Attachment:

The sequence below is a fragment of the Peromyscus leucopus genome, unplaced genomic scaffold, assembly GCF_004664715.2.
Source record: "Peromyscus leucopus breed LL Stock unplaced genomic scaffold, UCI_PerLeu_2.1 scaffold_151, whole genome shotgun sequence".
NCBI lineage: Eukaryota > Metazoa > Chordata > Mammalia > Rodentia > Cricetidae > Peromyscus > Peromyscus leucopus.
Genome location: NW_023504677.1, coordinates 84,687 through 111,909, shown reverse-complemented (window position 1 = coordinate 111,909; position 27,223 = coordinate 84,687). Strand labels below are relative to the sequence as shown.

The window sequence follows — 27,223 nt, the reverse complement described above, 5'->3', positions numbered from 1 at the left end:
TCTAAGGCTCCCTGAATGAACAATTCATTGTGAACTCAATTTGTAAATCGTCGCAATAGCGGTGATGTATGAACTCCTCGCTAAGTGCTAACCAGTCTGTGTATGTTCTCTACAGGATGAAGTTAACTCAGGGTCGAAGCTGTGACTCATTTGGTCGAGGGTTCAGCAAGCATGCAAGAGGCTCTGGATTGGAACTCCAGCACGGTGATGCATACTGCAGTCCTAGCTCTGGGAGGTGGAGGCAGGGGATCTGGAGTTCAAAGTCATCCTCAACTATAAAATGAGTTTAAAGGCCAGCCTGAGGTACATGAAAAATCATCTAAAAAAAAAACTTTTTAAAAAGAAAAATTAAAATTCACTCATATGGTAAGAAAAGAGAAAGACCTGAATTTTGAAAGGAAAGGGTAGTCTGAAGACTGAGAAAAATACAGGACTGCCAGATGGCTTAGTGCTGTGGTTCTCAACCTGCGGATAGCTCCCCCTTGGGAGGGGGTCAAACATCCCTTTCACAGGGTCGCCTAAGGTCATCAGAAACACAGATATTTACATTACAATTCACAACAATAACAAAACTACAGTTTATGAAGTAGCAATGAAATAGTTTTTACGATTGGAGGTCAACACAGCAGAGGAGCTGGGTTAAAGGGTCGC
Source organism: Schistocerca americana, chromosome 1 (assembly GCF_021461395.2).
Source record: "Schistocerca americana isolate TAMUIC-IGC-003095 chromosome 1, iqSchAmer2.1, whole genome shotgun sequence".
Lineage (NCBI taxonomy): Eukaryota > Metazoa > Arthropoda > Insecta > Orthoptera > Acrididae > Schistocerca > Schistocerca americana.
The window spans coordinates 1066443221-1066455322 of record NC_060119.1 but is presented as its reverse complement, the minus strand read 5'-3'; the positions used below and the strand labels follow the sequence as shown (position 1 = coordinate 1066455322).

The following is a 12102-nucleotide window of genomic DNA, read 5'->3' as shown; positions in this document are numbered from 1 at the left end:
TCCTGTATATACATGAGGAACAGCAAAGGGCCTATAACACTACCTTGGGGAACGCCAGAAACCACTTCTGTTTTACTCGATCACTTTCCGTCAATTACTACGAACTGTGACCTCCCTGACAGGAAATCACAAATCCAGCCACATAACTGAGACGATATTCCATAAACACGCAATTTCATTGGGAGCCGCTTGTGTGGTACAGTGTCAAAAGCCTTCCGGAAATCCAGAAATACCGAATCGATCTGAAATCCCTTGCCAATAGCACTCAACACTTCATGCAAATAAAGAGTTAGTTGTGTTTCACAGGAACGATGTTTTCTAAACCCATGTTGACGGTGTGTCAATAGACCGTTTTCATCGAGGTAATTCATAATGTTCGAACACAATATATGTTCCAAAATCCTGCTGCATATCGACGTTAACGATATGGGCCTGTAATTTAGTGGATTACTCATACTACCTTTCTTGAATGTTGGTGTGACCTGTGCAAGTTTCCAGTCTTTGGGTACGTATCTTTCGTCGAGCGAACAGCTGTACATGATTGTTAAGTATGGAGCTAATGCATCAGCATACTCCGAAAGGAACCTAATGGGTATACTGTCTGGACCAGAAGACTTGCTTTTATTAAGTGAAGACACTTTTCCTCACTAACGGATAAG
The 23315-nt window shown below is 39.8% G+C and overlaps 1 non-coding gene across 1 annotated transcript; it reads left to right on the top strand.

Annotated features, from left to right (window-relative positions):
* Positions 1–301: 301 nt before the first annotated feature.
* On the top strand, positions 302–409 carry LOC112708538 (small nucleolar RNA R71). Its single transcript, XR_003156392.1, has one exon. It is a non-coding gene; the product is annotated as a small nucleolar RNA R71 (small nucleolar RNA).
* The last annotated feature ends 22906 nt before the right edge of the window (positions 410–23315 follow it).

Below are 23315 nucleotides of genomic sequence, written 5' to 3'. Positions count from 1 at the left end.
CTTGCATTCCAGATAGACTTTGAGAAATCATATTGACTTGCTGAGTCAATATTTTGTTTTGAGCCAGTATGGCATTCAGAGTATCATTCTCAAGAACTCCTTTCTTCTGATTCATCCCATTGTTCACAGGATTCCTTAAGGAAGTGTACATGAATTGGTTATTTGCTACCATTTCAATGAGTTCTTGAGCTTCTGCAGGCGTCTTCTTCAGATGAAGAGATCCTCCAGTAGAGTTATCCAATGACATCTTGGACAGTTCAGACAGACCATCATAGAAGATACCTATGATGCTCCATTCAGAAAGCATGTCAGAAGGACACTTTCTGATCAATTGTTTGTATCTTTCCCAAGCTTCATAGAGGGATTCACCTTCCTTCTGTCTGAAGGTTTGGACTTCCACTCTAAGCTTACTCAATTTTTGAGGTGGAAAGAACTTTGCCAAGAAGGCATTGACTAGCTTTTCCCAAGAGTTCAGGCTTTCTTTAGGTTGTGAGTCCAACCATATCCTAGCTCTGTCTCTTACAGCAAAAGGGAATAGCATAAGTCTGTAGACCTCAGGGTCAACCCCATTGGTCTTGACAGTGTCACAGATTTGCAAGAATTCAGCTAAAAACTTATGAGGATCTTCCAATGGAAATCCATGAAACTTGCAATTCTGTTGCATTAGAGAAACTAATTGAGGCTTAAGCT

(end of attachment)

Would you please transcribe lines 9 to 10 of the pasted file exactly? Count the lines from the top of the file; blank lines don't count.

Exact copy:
Lineage (NCBI taxonomy): Eukaryota > Metazoa > Arthropoda > Insecta > Orthoptera > Acrididae > Schistocerca > Schistocerca americana.
The window spans coordinates 1066443221-1066455322 of record NC_060119.1 but is presented as its reverse complement, the minus strand read 5'-3'; the positions used below and the strand labels follow the sequence as shown (position 1 = coordinate 1066455322).